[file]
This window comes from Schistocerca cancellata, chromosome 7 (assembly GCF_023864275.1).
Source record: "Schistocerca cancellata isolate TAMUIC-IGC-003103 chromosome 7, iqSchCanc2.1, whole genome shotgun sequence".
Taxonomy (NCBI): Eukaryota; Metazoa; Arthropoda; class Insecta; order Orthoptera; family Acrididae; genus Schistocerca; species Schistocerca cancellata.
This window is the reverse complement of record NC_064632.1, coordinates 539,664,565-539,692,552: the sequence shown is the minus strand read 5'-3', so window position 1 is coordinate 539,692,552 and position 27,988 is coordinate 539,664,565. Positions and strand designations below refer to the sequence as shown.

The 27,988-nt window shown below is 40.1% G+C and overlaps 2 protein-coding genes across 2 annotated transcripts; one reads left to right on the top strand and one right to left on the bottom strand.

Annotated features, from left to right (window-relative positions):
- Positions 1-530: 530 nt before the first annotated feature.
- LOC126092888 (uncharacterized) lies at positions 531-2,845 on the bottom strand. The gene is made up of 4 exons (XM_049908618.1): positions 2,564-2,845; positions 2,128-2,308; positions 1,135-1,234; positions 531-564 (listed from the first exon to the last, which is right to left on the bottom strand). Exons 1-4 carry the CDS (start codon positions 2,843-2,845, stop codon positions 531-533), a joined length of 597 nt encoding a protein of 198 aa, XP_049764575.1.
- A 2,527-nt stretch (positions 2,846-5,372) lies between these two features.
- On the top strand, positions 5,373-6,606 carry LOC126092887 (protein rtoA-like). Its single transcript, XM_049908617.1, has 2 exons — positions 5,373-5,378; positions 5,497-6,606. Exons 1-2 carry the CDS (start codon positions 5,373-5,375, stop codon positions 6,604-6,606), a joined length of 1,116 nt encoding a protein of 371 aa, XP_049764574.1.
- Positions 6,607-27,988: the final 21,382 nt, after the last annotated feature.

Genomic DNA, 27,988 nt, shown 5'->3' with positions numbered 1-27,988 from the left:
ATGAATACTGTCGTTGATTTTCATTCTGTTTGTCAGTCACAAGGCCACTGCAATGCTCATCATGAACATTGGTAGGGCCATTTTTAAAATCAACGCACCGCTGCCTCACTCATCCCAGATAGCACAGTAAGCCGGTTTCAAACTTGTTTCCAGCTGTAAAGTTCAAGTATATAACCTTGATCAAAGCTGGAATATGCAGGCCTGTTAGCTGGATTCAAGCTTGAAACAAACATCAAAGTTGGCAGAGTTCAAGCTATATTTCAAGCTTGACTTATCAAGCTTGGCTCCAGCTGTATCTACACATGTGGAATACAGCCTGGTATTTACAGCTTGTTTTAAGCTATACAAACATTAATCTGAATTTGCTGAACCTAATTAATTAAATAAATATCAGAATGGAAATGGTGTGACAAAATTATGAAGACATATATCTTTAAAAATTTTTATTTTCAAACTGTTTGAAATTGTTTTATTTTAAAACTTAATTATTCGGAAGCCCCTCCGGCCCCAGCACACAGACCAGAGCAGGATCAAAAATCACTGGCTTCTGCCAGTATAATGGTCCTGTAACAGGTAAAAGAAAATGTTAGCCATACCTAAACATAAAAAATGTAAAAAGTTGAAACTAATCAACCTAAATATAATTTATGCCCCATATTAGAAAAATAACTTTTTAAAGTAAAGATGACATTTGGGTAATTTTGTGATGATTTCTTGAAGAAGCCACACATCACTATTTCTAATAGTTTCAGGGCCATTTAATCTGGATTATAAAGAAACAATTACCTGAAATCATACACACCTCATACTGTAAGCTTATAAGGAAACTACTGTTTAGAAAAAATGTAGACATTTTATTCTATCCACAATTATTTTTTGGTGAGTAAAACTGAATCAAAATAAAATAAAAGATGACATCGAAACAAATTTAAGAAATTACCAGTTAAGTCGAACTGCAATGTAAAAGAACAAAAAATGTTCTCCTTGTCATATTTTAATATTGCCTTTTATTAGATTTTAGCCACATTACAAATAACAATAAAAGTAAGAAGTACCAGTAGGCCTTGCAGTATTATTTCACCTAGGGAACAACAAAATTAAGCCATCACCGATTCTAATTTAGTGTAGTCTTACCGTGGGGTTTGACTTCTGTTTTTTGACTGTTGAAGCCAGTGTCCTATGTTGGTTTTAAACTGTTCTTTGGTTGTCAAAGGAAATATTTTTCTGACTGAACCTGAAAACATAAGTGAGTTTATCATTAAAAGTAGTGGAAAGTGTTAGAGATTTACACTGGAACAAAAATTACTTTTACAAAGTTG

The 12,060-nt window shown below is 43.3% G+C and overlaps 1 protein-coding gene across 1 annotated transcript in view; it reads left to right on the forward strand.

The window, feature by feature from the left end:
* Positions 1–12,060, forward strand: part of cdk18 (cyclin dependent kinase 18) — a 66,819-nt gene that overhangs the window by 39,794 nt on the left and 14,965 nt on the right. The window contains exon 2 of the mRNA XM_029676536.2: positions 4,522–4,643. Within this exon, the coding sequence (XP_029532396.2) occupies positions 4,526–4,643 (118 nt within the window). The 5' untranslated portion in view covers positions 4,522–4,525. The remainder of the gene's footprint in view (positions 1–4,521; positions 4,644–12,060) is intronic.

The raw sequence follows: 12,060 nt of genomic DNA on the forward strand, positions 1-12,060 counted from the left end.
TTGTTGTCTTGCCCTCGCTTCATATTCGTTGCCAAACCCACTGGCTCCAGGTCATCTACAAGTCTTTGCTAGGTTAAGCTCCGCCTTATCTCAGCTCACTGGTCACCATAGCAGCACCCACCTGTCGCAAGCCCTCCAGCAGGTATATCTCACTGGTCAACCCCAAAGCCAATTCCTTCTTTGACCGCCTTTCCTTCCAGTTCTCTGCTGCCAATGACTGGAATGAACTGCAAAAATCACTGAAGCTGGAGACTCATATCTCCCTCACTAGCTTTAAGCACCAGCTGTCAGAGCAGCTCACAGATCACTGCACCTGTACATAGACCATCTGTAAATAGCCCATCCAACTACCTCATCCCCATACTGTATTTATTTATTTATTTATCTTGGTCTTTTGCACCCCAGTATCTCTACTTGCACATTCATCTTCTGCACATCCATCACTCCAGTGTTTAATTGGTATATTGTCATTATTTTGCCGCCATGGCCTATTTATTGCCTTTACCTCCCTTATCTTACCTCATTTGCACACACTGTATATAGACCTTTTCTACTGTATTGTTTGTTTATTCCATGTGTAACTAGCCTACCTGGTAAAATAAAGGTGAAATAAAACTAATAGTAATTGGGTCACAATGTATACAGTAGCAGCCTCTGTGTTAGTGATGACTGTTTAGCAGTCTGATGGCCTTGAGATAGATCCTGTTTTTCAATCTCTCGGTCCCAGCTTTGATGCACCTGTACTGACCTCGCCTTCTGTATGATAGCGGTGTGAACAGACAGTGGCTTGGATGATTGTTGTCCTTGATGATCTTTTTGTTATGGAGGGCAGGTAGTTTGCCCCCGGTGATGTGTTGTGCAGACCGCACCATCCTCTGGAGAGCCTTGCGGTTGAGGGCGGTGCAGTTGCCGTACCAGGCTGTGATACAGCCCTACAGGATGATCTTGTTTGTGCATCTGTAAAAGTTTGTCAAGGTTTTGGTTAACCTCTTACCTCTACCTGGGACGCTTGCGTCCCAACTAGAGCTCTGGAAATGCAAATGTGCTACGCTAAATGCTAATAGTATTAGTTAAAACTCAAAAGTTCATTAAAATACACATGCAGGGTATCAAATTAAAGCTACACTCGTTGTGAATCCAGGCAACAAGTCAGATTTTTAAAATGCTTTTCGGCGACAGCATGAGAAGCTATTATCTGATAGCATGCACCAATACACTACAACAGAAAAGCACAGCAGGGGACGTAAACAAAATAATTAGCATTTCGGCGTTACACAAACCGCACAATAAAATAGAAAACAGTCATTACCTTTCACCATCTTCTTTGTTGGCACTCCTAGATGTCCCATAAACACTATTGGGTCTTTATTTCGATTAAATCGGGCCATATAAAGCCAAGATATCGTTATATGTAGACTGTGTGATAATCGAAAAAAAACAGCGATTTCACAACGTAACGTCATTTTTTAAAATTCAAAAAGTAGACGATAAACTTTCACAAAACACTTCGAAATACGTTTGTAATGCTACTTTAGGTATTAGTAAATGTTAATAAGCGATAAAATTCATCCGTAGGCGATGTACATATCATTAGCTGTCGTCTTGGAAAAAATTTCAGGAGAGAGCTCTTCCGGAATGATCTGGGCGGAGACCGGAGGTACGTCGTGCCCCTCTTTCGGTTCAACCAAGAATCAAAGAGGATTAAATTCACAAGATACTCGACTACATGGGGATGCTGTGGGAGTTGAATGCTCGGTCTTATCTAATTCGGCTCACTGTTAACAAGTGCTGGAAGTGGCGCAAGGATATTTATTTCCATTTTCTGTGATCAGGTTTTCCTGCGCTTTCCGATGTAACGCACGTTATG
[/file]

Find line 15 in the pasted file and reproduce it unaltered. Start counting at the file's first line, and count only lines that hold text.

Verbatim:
The window, feature by feature from the left end: